The classic Jewish ethical responsibilities of a property owner include not profiting from prohibited activities such as theft, and not causing harm to another person’s health. Even though the production of energy from fossil fuels is not illegal, it could be considered immoral from a Jewish perspective to invest in fossil fuels because of the immediate damage it causes to Creation and human health.
But ethical responsibility extends even further. The general principle of the obligation to save and preserve life is called pikuah nefesh (cf. Leviticus 18:5 and Babylonian Talmud Sanhedrin 74a). This principle forbids us from knowingly harming ourselves (Leviticus 19:28) and mandates the proper disposal of waste from industrial production (see Deuteronomy 23:13-15, Mishnah Baba Batra 2:9). The law of the parapet (Deuteronomy 22:8) is also an example of a general principle which requires us to prevent immediate and potential harm (cf. Moses Maimonides, Mishnah Torah, Laws of Murder, 11:4).
One of the most relevant principles to shareholder responsibility is the application of the law in Leviticus 19:14 which prohibits putting a stumbling block before the blind. Since ancient times this law was interpreted as prohibiting intentionally giving bad advice and assisting someone in a wrongdoing. This principle allowed Maimonides to forbid the sale of weapons which may be used for violence or robbery (Mishnah Torah, Laws of Murder 12:12, 14). Some apply this principle to investments.
Even if investing in carbon-based energy companies does not strictly violate Jewish ethics, there is another principle which would demand our action: Lifnim m’shurat ha-din, “[going] beyond the letter of the law,” based on Deuteronomy 6:18: Do what is right and good in the sight of the Lord. The Jewish tradition understands that justice may sometimes require more than what the law demands. Therefore, even if our investments are technically not immoral, Jewish justice calls upon us to act in a higher moral capacity.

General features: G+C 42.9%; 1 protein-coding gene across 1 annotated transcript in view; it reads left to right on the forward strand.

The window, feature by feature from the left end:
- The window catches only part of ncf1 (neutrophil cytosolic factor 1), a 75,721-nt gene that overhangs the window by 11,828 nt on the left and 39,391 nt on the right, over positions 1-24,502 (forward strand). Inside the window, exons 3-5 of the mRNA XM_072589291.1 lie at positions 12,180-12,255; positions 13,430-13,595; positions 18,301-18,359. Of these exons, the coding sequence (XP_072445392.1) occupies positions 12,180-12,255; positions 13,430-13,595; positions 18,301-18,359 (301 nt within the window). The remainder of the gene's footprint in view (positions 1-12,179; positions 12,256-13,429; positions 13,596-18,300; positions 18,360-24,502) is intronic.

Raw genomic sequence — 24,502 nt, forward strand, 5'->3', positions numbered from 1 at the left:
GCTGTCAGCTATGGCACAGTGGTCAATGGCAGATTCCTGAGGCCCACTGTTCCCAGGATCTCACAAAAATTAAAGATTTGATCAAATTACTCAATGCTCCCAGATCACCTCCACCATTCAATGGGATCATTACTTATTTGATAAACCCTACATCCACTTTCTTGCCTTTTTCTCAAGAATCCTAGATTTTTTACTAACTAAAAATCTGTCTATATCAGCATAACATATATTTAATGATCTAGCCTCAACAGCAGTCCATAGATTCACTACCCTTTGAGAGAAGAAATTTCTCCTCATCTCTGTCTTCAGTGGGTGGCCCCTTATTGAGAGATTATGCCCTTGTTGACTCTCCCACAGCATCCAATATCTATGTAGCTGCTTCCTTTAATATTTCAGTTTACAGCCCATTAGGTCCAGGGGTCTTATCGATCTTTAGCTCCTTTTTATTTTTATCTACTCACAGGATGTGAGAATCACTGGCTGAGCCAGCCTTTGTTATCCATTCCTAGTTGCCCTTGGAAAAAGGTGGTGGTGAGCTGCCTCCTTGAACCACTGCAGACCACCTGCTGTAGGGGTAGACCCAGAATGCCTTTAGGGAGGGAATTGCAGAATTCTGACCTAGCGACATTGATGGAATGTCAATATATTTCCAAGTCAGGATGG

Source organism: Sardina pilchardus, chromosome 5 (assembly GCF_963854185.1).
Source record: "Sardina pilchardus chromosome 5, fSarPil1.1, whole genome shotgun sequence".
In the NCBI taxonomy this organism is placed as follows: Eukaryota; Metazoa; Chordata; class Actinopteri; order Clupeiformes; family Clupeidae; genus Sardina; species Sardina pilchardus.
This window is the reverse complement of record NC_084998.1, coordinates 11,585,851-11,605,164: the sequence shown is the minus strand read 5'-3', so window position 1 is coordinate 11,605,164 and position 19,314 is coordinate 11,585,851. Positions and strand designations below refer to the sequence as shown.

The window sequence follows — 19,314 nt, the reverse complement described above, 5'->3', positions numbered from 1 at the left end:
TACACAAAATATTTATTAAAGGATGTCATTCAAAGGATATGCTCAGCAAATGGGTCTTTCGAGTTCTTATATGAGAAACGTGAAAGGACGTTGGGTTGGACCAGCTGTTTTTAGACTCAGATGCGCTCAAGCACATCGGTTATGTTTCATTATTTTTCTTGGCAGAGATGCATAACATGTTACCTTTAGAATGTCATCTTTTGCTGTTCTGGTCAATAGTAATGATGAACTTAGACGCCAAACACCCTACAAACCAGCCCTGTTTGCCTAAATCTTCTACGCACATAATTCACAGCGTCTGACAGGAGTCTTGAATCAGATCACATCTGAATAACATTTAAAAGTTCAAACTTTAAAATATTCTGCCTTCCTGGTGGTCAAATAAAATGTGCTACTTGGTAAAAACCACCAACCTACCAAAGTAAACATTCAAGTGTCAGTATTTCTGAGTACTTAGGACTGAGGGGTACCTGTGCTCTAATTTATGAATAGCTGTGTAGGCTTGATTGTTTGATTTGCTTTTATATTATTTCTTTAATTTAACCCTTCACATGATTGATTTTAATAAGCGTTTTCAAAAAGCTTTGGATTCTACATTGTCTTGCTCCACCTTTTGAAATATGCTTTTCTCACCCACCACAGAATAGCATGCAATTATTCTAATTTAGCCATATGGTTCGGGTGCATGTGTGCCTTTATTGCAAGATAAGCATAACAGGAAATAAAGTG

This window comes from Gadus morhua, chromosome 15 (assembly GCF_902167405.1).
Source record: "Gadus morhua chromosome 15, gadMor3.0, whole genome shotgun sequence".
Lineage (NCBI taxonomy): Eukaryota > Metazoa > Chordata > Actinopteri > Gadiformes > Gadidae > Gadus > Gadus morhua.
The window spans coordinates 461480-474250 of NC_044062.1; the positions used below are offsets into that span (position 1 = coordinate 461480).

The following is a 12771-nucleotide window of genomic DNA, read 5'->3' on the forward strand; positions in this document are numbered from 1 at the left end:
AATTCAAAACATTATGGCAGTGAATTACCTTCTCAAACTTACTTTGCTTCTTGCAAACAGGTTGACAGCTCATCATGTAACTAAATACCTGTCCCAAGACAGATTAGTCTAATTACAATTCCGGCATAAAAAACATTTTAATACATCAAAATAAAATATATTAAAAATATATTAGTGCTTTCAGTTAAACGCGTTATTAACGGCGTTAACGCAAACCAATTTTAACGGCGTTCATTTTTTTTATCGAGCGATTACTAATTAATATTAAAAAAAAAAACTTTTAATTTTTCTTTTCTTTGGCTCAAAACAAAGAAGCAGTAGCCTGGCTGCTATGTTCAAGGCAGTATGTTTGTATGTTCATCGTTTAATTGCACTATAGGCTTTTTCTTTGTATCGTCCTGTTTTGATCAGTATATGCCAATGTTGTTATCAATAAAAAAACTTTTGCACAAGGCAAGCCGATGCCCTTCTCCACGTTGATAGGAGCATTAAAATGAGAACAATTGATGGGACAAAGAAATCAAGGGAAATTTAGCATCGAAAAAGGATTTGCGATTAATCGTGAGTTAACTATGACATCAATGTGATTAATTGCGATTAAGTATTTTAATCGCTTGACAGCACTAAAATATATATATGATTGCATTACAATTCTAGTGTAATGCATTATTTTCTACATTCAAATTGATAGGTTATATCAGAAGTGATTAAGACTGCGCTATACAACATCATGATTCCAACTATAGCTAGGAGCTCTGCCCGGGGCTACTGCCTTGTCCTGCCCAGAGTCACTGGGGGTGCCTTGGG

One of the central problems in how we confront the environmental crisis may be the inability of ethics to account for relationships that are distant in time and space. In pre-modern times one’s ethical interactions were physically and temporally immediate. The power of modern technology has impacts on people and non-human life on the other side of the world and in the distant future. The carbon that is emitted today will remain in the atmosphere for between one hundred and a thousand years, causing climate change for many future generations. It is therefore a moral necessity to reduce the ethical distance between our actions and their impact. Ethical investing in sustainable energy and divesting from carbon-based energy companies is one step in that direction.
Rabbi Lawrence Troster is the Coordinator of Shomrei Breishit: Rabbis and Cantors For the Earth and the Rabbinic Scholar-in-Residence at GreenFaith.